By investigating the behavior of the atoms under compression and increasing interaction strength, and thereby measuring their compressibility, the experimentalists led by Prof. Immanuel Bloch of the Johannes Gutenberg University Mainz have been able to controllably switch the system between metallic and insulating states of matter and find evidence for a Mott-insulating phase within the quantum gas of fermionic atoms. In such a Mott-insulating phase, the repulsive interactions between the atoms force them to order one-by-one into the regular lattice structure. The observation of the fermionic Mott-insulator in the context of optical lattices opens up a new possibility to simulate and study strongly correlated states and related phenomena. This is affirmed by the excellent agreement achieved in comparing the experiment with theoretical calculations of modern condensed matter theory performed in Cologne and Jülich, which included extensive simulations on the Jülich based supercomputer system JUGENE.

####

For more information, please click here

Contacts:
Professor Dr Immanuel Bloch
Department of Physics
Johannes Gutenberg University
D 55099 Mainz
Tel +49 6131 39-26234
Fax +49 6131 39-25179

Copyright © Johannes Gutenberg University Mainz

If you have a comment, please Contact us.

Issuers of news releases, not 7th Wave, Inc. or Nanotechnology Now, are solely responsible for the accuracy of the content.

Bookmark:
Delicious Digg Newsvine Google Yahoo Reddit Magnoliacom Furl Facebook

Related News Press

News and information

Princeton-UPenn research team finds physics treasure hidden in a wallpaper pattern July 21st, 2018

World's fastest man-made spinning object could help study quantum mechanics July 20th, 2018

Relax, just break it July 20th, 2018

Physics

Princeton-UPenn research team finds physics treasure hidden in a wallpaper pattern July 21st, 2018

World's fastest man-made spinning object could help study quantum mechanics July 20th, 2018

A refined magnetic sense: Algorithms and hardware developed in the context of quantum computation are shown to be useful for quantum-enhanced sensing of magnetic fields July 2nd, 2018

Chemistry

Sirrus's Issued Patent Portfolio Continues To Accelerate July 18th, 2018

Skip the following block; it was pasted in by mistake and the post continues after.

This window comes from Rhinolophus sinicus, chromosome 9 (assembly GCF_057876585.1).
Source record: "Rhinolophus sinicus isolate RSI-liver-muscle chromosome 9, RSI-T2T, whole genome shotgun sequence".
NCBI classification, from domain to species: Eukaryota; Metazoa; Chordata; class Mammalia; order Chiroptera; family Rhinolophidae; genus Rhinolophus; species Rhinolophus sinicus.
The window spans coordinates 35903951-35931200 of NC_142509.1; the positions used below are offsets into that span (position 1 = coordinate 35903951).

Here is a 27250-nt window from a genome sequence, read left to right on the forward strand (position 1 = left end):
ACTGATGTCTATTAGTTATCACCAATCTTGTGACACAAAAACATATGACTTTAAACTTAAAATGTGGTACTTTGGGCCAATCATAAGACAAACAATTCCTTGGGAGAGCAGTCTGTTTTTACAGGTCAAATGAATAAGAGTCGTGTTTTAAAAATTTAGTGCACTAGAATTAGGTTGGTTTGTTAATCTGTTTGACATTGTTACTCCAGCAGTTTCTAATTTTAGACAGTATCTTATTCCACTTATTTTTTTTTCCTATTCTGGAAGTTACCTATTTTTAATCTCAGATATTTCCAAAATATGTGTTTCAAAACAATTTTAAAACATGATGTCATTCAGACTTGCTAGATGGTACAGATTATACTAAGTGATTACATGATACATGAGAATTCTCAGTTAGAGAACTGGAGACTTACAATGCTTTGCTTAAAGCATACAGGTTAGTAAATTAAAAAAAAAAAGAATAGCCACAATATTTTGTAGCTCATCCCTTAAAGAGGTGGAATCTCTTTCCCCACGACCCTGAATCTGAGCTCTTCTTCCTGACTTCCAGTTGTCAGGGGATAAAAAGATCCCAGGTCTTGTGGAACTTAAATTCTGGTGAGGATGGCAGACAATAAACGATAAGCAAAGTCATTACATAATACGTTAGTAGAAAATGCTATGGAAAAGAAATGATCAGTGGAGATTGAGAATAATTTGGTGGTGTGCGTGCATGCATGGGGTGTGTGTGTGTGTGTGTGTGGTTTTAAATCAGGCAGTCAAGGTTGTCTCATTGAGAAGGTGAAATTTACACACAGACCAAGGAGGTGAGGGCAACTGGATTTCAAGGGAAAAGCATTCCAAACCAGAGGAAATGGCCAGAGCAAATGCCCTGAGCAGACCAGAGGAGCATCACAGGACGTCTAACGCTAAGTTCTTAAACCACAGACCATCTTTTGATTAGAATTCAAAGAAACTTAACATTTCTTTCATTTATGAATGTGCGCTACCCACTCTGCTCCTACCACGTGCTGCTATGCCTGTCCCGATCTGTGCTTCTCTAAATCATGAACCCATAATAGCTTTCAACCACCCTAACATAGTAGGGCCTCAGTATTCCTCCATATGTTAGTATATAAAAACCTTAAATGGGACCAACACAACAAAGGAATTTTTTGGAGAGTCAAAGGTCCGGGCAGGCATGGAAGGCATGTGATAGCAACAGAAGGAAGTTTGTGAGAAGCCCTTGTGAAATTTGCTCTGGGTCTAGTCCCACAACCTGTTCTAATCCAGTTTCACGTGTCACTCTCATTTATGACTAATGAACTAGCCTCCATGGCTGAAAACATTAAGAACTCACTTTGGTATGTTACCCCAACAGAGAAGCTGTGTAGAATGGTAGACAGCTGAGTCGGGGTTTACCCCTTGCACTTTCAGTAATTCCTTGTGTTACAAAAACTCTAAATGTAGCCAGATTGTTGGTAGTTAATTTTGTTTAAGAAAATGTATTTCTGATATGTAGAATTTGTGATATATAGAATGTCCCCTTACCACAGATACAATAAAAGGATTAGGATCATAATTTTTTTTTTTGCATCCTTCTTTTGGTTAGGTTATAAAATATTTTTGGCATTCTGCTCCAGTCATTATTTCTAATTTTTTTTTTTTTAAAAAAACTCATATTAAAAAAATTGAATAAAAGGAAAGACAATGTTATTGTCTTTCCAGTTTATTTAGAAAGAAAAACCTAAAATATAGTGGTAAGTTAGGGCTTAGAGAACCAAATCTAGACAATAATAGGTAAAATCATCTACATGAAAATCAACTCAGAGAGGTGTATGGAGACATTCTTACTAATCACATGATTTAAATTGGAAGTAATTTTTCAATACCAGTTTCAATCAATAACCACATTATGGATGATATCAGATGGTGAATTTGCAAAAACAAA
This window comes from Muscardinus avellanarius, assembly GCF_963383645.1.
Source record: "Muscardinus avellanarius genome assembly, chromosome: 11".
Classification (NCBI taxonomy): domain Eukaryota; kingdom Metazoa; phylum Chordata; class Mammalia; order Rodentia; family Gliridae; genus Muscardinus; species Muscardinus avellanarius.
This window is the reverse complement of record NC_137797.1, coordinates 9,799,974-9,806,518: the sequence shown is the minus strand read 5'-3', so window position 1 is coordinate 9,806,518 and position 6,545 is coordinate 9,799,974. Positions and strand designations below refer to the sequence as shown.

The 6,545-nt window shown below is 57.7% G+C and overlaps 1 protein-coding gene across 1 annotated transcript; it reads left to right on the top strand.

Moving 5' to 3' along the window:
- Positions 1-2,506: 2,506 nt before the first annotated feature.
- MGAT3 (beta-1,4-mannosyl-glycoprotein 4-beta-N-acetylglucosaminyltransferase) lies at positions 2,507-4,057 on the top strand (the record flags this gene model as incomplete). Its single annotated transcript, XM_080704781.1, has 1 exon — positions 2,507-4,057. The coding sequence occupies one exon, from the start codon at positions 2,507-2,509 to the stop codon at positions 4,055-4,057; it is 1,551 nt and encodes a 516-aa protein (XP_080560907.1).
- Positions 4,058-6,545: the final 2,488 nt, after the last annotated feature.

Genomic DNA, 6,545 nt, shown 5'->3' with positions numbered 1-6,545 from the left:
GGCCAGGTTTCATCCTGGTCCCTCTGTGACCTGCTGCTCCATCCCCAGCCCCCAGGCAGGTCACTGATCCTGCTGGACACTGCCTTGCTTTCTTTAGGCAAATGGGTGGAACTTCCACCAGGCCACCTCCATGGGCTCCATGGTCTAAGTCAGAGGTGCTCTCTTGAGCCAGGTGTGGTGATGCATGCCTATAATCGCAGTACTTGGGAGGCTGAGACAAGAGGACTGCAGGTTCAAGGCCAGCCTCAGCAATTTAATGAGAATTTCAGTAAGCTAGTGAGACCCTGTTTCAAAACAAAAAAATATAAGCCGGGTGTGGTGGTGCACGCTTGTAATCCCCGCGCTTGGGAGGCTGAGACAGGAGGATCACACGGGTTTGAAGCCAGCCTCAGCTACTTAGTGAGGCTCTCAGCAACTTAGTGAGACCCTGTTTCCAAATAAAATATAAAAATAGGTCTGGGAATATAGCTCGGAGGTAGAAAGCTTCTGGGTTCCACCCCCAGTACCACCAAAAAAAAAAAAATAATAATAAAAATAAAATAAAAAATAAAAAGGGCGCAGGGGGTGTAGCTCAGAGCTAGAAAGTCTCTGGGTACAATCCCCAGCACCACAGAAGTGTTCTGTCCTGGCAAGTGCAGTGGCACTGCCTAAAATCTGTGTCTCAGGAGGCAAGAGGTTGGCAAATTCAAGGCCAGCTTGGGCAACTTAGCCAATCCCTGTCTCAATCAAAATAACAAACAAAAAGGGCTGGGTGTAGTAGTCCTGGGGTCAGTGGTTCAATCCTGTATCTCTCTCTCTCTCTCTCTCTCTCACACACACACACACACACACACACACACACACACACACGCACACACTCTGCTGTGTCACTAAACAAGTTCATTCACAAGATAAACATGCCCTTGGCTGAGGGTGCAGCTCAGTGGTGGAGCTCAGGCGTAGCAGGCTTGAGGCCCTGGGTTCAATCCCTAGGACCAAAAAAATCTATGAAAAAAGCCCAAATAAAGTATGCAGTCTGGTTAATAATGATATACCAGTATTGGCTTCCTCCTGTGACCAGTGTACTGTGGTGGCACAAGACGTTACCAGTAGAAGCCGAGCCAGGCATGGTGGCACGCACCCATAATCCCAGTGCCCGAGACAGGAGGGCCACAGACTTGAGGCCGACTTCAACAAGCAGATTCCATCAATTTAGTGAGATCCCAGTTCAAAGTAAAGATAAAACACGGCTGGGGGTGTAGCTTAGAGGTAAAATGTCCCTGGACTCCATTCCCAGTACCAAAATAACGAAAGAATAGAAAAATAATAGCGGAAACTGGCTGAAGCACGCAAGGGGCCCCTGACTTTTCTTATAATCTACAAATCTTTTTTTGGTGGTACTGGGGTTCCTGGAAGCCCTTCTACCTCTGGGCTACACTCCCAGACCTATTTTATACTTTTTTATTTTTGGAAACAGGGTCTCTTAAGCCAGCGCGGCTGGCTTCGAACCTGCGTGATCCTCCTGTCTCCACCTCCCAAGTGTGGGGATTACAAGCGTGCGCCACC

Barium ruthenate: A high-yield, easy-to-handle perovskite catalyst for the oxidation of sulfides July 13th, 2018

The Institute of Applied Physics at the University of Tsukuba near Tokyo in Japan uses Deben's ARM2 detector to better understand catalytic reaction mechanisms June 27th, 2018

Discoveries

World's fastest man-made spinning object could help study quantum mechanics July 20th, 2018

Relax, just break it July 20th, 2018

Future electronic components to be printed like newspapers July 20th, 2018

The relationship between charge density waves and superconductivity? It's complicated July 19th, 2018

Announcements

Princeton-UPenn research team finds physics treasure hidden in a wallpaper pattern July 21st, 2018

World's fastest man-made spinning object could help study quantum mechanics July 20th, 2018

Relax, just break it July 20th, 2018

Future electronic components to be printed like newspapers July 20th, 2018

Quantum nanoscience

World's fastest man-made spinning object could help study quantum mechanics July 20th, 2018

Carbon nanotube optics poised to provide pathway to optical-based quantum cryptography and quantum computing: Researchers are exploring enhanced potential of carbon nanotubes for unique applications June 18th, 2018

Making quantum puddles: Physicists discover how to create the thinnest liquid films ever June 13th, 2018

Detecting the birth and death of a phonon June 7th, 2018

NanoNews-Digest
The latest news from around the world, FREE



  Premium Products
NanoNews-Custom
Only the news you want to read!
 Learn More
NanoStrategies
Full-service, expert consulting
 Learn More











ASP
Nanotechnology Now Featured Books




NNN

The Hunger Project